The Lightroom CC apps (Mac, Windows, iOS, and Android) all sync to the cloud. Any rating and edits/adjustments made on the iPad Pro would sync to the Mac. I can then filter out the photos that were rated to be edited and rate those in CaptureOne or Lightroom Classic CC manually. Technically Lightroom CC can be synced to Lightroom Classic CC, but I haven’t had the time to figure out how to sync a Lightroom CC JPG folder back to a Lightroom Classic CC RAW folder. In any case, gnarbox 2.0 seems to allow rating to be written to EXIF which could be a better solution for my purposes.


#48

No progress on this? @PuDLeZ


#49

I think I’ve fixed the issue with replacing the hard drive with a X600 but been too busy beekeeping to fully wipe the drive and give it a test.


#50

I would love to see if there is any speed improvement for SD card import speed with SSD replacement,

just bought a 4TB version and use for 4k video backup,
which is just tolerable with 30MB/s for old spinning rust.


#51

I can’t speak from personal experience (yet) as I’ve had a 4tb model on back-order for weeks.
Unfortunately they have been largely out of stock at the large retailers (Amazon, Best Buy, B&H, Adorama) for up to a month and are just now coming back in stock. Makes you wonder if there was a supply chain/manufacturing issue and/or any electronics changes.

However, after reading a number of reviews going all the way back to the 2TB model, I get the impression the SD card reader in the wireless pro models are capable of backing up data from SD card to internal HDD at close to the advertised ~60MB/sec SD read spec. Of course this will be dependent on the read speed of your particular SD card(s) and would only apply to the best case scenario of sequential reads of large files. (Video, large raw files, etc.) Also this is more of a limitation of the SD Card reader and SOC than the write characteristics of the HDD. Reviews show PC to HDD seq. writes via USB3 are closer to 100MB/sec… so the bottle neck is NOT the HDD at least for sequential xfers. And while random write perf for SSDs tend to be much better than HDDs, the random reads even for higher end SD cards still tend to be only ~5 - 12 MB/sec and will be the majority of the bottle neck as writes to HDD will be buffered in the HDD electronics and/or likely even cached by the SOC for write perf reasons.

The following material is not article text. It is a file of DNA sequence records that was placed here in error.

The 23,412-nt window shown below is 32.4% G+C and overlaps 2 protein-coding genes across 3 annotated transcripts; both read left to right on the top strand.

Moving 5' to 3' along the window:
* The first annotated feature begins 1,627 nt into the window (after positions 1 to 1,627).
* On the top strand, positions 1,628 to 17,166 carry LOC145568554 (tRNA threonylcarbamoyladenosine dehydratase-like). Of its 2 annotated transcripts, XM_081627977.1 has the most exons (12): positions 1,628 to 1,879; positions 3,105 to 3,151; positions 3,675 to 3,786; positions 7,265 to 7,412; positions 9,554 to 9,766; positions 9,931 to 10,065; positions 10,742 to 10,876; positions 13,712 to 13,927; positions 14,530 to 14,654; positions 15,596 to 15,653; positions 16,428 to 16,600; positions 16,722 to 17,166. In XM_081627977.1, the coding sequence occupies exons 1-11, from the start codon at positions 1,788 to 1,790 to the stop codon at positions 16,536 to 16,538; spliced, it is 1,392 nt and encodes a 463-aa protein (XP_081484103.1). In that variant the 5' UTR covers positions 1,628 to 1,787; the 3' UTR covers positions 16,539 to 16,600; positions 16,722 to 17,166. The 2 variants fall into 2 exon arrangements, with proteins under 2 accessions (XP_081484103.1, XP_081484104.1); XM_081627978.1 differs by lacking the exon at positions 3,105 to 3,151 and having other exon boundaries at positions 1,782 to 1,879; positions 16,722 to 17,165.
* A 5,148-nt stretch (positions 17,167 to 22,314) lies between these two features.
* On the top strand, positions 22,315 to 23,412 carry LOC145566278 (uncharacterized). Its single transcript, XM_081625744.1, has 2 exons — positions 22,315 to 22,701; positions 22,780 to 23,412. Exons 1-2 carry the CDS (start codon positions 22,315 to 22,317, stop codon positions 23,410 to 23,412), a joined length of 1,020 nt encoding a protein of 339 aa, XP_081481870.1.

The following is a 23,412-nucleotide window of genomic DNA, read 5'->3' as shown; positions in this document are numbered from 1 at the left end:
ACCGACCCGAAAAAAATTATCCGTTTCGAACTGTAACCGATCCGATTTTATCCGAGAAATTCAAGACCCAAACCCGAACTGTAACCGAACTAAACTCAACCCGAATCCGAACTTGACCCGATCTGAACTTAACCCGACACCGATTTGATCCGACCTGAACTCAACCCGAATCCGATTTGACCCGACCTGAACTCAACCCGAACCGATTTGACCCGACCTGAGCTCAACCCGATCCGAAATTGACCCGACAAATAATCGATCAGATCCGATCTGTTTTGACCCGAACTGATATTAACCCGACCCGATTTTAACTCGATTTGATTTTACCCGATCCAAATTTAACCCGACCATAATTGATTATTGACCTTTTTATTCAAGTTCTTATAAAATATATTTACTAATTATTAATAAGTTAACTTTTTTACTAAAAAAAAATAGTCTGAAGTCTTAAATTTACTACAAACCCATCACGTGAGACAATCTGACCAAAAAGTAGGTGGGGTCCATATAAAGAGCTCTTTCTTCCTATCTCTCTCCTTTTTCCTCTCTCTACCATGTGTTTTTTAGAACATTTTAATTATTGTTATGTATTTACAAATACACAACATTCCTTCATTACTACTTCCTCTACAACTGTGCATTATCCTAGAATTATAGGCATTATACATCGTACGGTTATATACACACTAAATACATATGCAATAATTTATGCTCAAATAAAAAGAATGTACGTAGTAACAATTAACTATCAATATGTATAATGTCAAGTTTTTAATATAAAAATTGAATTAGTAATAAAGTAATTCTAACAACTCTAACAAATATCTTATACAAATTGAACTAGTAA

As for SD backup in the SSD model - Reviews I’ve seen don’t show SD card backup to be much if any faster. Also PuDLeZ has mentioned the electronics (ARM SOC, SD card reader, etc) are pretty much the same between the wireless pro and his SSD review unit. To back this up, pics of the PCBs and component layout in tear downs of production units look pretty much the same to the naked eye. Now WD does list the SD read perf on the SSD model as up to 65MB/sec, but the real world difference is likely less than ~5% for most use cases.


#52

I can’t find any review indicate pro model can do 60MB/s, only SSD version can do that number, many review doesn’t give the number about the backup speed, mostly just repeat the marketing words about 60MB/s

I did a simple test by ssh into the Pro model,

the reader it self can do 60MB/s, the Hard Drive alone can do 80MB/s